On this occasion I can say with complete confidence that no press interview has been given before this statement. I have chosen to address the House first on why I cannot support a war without international agreement or domestic support.

      The present Prime Minister is the most successful leader of the Labour party in my lifetime.

      I hope that he will continue to be the leader of our party, and I hope that he will continue to be successful. I have no sympathy with, and I will give no comfort to, those who want to use this crisis to displace him.

      I applaud the heroic efforts that the prime minister has made in trying to secure a second resolution.

      I do not think that anybody could have done better than the foreign secretary in working to get support for a second resolution within the Security Council.

      But the very intensity of those attempts underlines how important it was to succeed.

      Now that those attempts have failed, we cannot pretend that getting a second resolution was of no importance.

      France has been at the receiving end of bucket loads of commentary in recent days.

      It is not France alone that wants more time for inspections. Germany wants more time for inspections; Russia wants more time for inspections; indeed, at no time have we signed up even the minimum necessary to carry a second resolution.

      We delude ourselves if we think that the degree of international hostility is all the result of President Chirac.

      The reality is that Britain is being asked to embark on a war without agreement in any of the international bodies of which we are a leading partner - not NATO, not the European Union and, now, not the Security Council.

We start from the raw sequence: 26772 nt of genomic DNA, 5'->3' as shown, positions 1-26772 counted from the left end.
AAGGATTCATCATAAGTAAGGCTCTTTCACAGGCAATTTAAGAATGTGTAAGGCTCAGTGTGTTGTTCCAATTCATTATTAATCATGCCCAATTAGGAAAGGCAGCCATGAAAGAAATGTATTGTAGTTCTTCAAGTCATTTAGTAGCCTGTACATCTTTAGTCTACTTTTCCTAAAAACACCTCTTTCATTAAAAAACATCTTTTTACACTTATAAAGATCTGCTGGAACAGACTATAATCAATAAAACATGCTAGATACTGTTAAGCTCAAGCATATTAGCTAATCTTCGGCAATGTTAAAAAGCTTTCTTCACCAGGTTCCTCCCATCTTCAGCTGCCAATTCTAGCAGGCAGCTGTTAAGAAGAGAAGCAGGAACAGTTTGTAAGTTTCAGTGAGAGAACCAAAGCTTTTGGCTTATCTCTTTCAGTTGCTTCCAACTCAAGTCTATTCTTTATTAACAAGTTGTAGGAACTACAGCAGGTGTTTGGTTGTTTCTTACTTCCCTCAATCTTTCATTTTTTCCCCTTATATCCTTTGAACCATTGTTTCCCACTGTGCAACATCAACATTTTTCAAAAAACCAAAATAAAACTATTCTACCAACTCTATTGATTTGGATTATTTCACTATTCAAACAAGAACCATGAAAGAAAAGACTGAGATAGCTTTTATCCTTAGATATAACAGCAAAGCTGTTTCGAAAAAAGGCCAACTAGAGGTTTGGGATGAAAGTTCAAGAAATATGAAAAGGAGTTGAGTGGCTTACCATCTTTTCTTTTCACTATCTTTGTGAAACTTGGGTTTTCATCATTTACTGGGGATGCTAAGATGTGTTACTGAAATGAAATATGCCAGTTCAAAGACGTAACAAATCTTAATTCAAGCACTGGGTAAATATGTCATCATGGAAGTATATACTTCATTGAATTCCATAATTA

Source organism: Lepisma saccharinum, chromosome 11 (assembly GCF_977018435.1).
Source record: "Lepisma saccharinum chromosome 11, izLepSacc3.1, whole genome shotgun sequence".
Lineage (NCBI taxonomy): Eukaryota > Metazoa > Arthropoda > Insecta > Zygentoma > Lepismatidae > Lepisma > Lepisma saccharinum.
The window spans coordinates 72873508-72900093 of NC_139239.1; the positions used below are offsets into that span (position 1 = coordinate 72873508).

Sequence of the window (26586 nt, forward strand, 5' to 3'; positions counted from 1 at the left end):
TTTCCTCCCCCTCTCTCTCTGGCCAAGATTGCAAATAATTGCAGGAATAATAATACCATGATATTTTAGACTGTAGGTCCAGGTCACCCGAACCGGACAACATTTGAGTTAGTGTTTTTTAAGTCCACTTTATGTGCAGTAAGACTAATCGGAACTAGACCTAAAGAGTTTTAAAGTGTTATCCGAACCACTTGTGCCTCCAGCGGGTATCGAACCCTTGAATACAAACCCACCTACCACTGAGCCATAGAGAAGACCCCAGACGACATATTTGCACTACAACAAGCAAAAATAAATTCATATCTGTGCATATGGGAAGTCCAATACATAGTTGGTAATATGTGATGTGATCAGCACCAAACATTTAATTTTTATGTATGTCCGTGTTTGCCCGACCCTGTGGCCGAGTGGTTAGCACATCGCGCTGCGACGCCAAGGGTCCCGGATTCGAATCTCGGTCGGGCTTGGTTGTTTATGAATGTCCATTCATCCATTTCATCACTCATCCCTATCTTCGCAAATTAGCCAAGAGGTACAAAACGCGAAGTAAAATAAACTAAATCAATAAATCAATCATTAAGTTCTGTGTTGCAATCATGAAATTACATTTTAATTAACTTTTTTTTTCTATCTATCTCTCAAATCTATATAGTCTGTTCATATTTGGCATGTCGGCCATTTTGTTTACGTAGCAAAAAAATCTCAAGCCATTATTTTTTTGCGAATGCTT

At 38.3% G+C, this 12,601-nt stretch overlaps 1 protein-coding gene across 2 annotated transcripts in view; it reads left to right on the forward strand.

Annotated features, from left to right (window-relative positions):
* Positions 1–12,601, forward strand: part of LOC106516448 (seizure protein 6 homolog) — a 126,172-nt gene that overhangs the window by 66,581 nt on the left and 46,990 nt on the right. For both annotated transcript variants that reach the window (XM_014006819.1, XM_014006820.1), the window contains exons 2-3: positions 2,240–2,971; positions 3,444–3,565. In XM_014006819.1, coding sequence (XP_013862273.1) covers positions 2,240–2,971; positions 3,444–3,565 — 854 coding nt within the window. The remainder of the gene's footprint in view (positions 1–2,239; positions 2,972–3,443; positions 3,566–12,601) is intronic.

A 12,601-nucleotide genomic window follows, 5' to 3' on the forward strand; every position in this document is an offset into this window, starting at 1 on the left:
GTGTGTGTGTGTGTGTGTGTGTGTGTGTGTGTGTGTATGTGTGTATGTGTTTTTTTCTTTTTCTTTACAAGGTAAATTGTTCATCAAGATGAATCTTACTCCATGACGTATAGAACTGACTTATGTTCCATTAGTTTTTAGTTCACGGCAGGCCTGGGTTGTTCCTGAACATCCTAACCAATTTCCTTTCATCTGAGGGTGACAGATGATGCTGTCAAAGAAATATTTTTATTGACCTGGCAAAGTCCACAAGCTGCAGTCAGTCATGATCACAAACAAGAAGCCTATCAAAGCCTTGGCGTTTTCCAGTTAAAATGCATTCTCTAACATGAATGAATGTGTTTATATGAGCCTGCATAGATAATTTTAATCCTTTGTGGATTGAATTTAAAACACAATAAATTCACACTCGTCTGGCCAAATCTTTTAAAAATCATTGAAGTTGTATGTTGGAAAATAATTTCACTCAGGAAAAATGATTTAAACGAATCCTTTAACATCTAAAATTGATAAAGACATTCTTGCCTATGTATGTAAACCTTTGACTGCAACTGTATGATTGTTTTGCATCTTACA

To end up in such diplomatic weakness is a serious reverse.

      Only a year ago, we and the United States were part of a coalition against terrorism that was wider and more diverse than I would ever have imagined possible.

      History will be astonished at the diplomatic miscalculations that led so quickly to the disintegration of that powerful coalition.

      The US can afford to go it alone, but Britain is not a superpower.

      Our interests are best protected not by unilateral action but by multilateral agreement and a world order governed by rules.

      Yet tonight the international partnerships most important to us are weakened: the European Union is divided; the Security Council is in stalemate.

      Those are heavy casualties of a war in which a shot has yet to be fired.

      I have heard some parallels between military action in these circumstances and the military action that we took in Kosovo. There was no doubt about the multilateral support that we had for the action that we took in Kosovo.

      It was supported by NATO; it was supported by the European Union; it was supported by every single one of the seven neighbours in the region. France and Germany were our active allies.

      It is precisely because we have none of that support in this case that it was all the more important to get agreement in the Security Council as the last hope of demonstrating i

    • by NZheretic (23872) on Tuesday November 11, 2003 @10:58AM (#7443820) Homepage Journal
      Letters of resignation, particularly those from State Department diplomats to their superiors, are not ordinarily a forum for disagreements about the course of American foreign policy. The following letter of resignation, written by career diplomat John Brady Kiesling to Secretary of State Colin L. Powell, is unusual for its content and length. Kiesling, 45, served in several U.S. embassies before his most recent post in Athens. He shared a 1994 award from the American Foreign Service Association for "constructive dissent" after he and 12 others signed a letter of protest over the lack of U.S. intervention in the conflict in Bosnia.

      February 27, 2003

      Dear Mr. Secretary:

      I am writing you to submit my resignation from the Foreign Service of the United States and from my position as Political Counselor in U.S. Embassy Athens, effective March 7. I do so with a heavy heart. The baggage of my upbringing included a felt obligation to give something back to my country. Service as a U.S. diplomat was a dream job. I was paid to understand foreign languages and cultures, to seek out diplomats, politicians, scholars and journalists, and to persuade them that U.S. interests and theirs fundamentally coincided. My faith in my country and its values was the most powerful weapon in my diplomatic arsenal.